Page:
She was a trailblazing professor and ethnographer from the Uyghur ethnic group in far-western China who documented the religious and cultural traditions of her people. She was at the height of a career that the Chinese government had once recognized with awards and research grants. But it was not enough to keep her safe.
Rahile Dawut, who nurtured a generation of academics and scholars, disappeared in 2017, along with other prominent intellectuals and academics targeted by the Chinese government in its campaign to crush the Uyghur cultural identity. Details about her case were shrouded in secrecy for years, leaving her family and friends to wonder about her fate.
On Thursday, the Dui Hua Foundation, a group that campaigns on behalf of political prisoners held in China, said that it had seen a document written by a senior Chinese official stating that Dr. Rahile Dawut had been sentenced to life in prison on charges of endangering national security.
“For the Chinese government to strike her is really to strike at the heart of Uyghur culture,” John Kamm, the group’s founder and chairman, said in a phone interview. “It’s appalling.”
Mr. Kamm added that the official also wrote that Dr. Rahile Dawut had attempted to appeal her sentence after she was first tried in 2018, but that her appeal was rejected. The Chinese government has applied a sweeping definition of “endangering national security” to detain and often imprison Uyghurs deemed to oppose or even question official policies.
Her daughter, Akeda Pulati, who lives in Seattle, said that the prospect of never again seeing her mother was deeply painful.
“I felt very angry and devastated,” at learning of the sentence, she said in a phone interview, “even though I was already devastated for several years.” She added, “I couldn’t accept the news when I heard it.”
Born in 1966 to a family of intellectuals in Urumqi, Dr. Rahile Dawut studied folklore at Beijing Normal University and was one of the first Uyghur women to earn a Ph.D. A version of her thesis mapped out Uyghur shrines, known as mazars, down to their coordinates, bringing her renown among academics and travelers alike.
She then became a professor at Xinjiang University, the premier college of the region, and founded a folklore institute. Throughout her career, she took meticulous records of Uyghur religious traditions and oral epic poetry, with a special focus on women’s roles in cultural rites.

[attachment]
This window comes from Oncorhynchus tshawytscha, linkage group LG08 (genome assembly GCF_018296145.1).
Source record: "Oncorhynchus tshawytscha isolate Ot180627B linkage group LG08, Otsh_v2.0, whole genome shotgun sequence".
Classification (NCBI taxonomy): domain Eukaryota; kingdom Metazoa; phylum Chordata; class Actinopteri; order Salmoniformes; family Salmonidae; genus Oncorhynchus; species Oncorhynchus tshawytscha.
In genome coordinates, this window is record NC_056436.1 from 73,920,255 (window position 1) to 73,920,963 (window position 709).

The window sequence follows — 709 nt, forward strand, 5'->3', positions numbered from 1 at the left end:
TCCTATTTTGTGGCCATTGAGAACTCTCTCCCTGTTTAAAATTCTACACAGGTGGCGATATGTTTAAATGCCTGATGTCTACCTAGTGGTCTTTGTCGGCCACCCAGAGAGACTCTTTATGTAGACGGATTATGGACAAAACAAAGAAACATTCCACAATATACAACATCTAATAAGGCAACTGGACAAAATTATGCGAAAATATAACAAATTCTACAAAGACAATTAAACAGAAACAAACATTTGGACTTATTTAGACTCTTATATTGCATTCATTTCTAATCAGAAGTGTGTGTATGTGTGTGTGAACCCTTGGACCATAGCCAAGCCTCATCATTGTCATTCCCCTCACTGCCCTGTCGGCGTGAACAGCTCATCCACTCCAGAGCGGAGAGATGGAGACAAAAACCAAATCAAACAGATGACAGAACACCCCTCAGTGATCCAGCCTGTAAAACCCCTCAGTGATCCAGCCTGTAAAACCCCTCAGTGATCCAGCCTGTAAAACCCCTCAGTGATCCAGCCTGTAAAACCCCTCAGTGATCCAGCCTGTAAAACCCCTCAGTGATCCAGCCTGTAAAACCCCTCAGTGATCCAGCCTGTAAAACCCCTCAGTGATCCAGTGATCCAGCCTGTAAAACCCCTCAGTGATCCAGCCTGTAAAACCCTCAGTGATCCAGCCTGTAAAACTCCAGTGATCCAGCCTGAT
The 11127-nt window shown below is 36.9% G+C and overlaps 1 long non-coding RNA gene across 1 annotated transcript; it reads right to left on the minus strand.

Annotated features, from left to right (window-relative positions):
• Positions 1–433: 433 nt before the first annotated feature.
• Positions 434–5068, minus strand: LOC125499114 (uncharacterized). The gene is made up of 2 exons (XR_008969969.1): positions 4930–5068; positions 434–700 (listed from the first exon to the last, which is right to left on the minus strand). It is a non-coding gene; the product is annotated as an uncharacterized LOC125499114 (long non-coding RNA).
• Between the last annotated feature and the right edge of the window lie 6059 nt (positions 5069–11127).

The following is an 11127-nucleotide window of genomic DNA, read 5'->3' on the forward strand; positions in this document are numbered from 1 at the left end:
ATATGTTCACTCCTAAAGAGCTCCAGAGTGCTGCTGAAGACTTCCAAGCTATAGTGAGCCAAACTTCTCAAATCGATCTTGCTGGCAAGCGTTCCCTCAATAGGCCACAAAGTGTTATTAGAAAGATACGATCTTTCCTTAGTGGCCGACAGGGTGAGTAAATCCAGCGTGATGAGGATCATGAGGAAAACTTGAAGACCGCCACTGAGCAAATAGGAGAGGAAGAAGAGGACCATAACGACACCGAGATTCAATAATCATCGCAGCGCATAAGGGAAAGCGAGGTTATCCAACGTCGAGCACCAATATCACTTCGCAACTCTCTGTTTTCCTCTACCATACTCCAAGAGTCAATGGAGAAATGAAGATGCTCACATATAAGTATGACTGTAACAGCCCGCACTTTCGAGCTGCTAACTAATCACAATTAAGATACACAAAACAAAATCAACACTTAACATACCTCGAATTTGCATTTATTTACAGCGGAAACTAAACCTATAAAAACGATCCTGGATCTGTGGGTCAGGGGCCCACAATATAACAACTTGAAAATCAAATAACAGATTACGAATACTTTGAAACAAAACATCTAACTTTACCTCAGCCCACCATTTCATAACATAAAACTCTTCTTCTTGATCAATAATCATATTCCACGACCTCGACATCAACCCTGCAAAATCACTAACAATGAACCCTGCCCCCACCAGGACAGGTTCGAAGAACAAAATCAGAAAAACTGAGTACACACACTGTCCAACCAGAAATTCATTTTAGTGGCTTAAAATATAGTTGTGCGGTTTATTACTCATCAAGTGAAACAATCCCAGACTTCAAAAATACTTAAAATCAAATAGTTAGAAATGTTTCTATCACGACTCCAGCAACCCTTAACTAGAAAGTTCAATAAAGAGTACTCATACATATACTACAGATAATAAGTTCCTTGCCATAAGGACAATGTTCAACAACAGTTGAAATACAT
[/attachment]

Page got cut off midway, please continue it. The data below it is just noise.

“She recognized how precarious, how fragile these traditions were and how they were always at risk of being stamped out politically,” said Rachel Harris, a professor of ethnomusicology at the SOAS University of London, who has known Dr. Rahile Dawut for two decades. “So she was driven to document, and she was driven to disseminate and transmit the understanding of these traditions as well.”
At Xinjiang University, Dr. Rahile Dawut was a fulcrum of intellectual and social exchange, reaching out to anthropology departments in the United States and Britain to broaden her knowledge of interview techniques.
Her university office was the first place many foreign scholars went when they arrived to study the region, colleagues said. Her house in Urumqi was at the heart of many gatherings among local and visiting scholars. She was known for cooking polo, a Uyghur rice pilaf, and even delivering soup to the dormitories of students who were sick.
In the field, she taught students to not only take from people they interviewed, but to give back where possible, printing photographs that she shared when she returned to the region. She was guided by an urgency to document customs before they were targeted by political or religious ideologies, including strains of Islam that rejected local traditions.
Many of her subjects treated her with reverence, calling her “the teacher” and allowing her to document rituals that traditionally only men could attend. She was best known for her work on shrine pilgrimages, which was translated to English.Her database on dastan, Uyghur oral epics, was almost complete, a former colleague said.
Over the years, the Chinese had funded her research. She had met President Jiang Zemin in 2000 at a conference where she represented Uyghur scholars. And one of the last projects she worked on before she disappeared had received funding from the National Social Science Foundation of China. But it appeared to be precisely the breadth and significance of her work that ensnared her.
In 2017, when China erected internment camps to stamp out what it described as religious extremism in Xinjiang, the authorities also began erasing signs of Uyghur heritage, destroying mosques and the rural religious sites Dr. Rahile Dawut studied. Religious practitioners like those she had interviewed in the countryside were rounded up.
They came for her, too, that December. More than 100 Uyghur academics, intellectuals and writers disappeared into detention during that time.
Dr. Rahile Dawut is not the only Uyghur intellectual known to have received a life sentence on charges of endangering national security. Ilham Tohti, an economist and professor who had critiqued China’s policy on ethnic minorities, was sentenced to life in a 2014 trial that was largely viewed as a public warning against challenging the Chinese government.
From 2017 to last September, over